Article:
The card is done from scratch and the colour swatches are gouache and then laminated. The script is traced from the text using a Word font. The miniature stencils are handcut and pierced oiled card. Yet another very interesting  Kick-About for me and a real challenge to express an ‘abstract’ visually.”



Vanessa Clegg

“Both of these pieces come under the headings of love / regret / romance and memory, all of which are sparked off by this prompt…”


“Goodbye to all that” oil on gesso on board. 60cm X 60cm

“Always” Stitching on old handkerchief and oil paint on waxed paper

vanessaclegg.co.uk


Graeme Daly

“Molly Drake’s words brought a tear to my eye, how such a poet can write something so striking about the melancholic juxtaposition of both light and dark. It brought back memories of people that have come and gone out of my life but also the places where those memories and faces come bubbling up when passing in a car or walking past a particular patch of land, like reveries of times I will never forget.”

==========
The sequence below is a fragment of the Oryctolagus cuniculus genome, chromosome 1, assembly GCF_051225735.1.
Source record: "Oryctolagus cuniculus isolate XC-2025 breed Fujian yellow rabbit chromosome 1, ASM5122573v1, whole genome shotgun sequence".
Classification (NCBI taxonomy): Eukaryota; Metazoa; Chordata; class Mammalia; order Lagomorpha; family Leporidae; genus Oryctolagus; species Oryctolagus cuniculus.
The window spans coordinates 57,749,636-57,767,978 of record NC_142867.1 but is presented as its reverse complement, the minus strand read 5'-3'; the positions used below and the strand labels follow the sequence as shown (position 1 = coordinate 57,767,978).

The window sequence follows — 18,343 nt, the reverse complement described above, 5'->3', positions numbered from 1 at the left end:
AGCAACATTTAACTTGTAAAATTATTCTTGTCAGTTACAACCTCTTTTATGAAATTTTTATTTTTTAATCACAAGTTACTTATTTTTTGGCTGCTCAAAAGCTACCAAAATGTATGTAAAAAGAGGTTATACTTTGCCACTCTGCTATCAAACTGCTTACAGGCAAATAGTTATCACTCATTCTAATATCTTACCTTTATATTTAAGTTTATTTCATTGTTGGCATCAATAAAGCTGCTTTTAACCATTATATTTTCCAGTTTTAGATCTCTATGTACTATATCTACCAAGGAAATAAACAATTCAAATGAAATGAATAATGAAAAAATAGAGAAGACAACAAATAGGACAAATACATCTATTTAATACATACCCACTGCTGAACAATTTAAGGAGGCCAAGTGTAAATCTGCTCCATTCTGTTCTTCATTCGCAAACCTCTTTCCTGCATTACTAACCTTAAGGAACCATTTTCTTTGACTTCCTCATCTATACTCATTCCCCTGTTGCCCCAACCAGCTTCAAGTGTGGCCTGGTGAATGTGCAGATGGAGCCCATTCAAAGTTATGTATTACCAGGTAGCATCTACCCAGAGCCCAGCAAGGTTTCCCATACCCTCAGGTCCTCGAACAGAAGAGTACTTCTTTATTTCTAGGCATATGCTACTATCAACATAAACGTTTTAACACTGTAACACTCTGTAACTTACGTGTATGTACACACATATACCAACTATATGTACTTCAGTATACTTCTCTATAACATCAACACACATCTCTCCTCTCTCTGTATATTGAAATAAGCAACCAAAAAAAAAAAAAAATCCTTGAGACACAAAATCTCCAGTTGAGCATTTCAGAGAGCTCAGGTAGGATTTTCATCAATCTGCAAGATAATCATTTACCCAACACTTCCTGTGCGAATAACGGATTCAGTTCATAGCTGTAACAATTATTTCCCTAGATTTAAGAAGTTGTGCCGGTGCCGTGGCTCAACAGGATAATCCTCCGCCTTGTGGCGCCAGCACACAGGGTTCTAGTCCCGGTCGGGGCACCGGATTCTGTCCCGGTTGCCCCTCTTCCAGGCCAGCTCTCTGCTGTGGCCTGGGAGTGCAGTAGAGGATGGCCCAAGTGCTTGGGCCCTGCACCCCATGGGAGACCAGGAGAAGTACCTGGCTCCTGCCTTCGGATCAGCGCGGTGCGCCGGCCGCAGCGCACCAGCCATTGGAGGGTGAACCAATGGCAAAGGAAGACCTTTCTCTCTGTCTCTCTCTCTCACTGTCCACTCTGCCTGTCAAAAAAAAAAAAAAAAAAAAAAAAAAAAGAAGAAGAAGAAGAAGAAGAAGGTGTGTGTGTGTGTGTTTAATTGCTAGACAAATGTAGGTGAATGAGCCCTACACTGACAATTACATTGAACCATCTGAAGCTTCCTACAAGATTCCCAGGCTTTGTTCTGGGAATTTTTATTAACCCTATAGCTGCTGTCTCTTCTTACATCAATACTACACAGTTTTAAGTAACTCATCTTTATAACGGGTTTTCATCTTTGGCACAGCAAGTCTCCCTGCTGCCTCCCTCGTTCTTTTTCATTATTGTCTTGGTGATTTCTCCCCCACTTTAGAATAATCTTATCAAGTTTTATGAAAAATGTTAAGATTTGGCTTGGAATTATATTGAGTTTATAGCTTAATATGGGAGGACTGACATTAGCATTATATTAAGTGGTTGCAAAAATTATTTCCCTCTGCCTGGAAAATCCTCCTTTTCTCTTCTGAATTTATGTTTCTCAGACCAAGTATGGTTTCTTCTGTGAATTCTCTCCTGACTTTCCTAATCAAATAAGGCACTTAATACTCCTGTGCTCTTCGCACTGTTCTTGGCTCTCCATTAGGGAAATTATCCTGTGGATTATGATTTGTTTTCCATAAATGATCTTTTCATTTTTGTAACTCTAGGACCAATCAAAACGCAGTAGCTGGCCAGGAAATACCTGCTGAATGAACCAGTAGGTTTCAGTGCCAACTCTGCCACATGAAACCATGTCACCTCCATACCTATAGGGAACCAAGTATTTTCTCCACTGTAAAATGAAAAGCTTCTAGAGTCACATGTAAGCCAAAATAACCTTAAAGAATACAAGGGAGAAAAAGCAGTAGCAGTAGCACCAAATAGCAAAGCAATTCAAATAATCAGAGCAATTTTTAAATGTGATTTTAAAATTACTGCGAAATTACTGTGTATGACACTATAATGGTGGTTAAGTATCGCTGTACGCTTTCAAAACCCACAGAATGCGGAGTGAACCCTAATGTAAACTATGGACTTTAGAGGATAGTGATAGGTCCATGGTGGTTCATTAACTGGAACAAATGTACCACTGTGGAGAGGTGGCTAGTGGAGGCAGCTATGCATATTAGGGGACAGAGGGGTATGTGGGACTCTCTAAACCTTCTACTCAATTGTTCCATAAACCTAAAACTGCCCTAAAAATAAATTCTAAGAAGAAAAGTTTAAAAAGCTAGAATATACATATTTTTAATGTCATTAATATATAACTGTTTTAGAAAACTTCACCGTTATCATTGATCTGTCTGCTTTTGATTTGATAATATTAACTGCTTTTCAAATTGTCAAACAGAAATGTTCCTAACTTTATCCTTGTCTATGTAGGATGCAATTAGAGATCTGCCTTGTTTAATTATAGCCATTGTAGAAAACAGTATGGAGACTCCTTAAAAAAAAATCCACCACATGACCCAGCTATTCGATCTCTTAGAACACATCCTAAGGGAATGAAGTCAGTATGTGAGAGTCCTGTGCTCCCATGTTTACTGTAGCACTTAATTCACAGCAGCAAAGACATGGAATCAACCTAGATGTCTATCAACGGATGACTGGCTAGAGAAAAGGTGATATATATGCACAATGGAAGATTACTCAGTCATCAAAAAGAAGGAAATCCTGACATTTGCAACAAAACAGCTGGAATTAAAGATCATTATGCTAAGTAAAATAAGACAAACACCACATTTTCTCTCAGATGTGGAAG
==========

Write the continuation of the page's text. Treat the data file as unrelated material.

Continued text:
@graemedalyart / vimeo.com/graemedaly / linkedin.com/in/graeme-daly / twitter.com/Graeme_Daly / gentlegiant.blog


Phil Cooper

“What a wonderful song by Molly Drake, and so beautifully sung. This piece of music is like a faded old photograph, looking back at a bittersweet time, the little vignettes of holidays and days out are achingly nostalgic.

I’ve been on both sides of the dynamic expressed in this song at one time or another and either position is just grim and sad. I did some sketches this week in response to the prompt about a weekend trip with one of my first boyfriends over thirty years ago. We stayed in a guest house and went for a walk to a beautiful waterfall nearby, It should have been a carefree, loved-up, fun few days, full of laughter and lovemaking, but I’d reached the point when I realised I didn’t want to take the relationship much further but my boyfriend did and we separated soon after getting home.

This waterfall makes me think of that lost weekend. I wasn’t really mature enough at the time for a serious relationship; it would be some time before I was emotionally grown-up enough for that . I hope that boyfriend is happy now, wherever he is. He was a lovely guy.”


instagram.com/philcoops / hedgecrows.wordpress.com / phil-cooper.com


Phil Gomm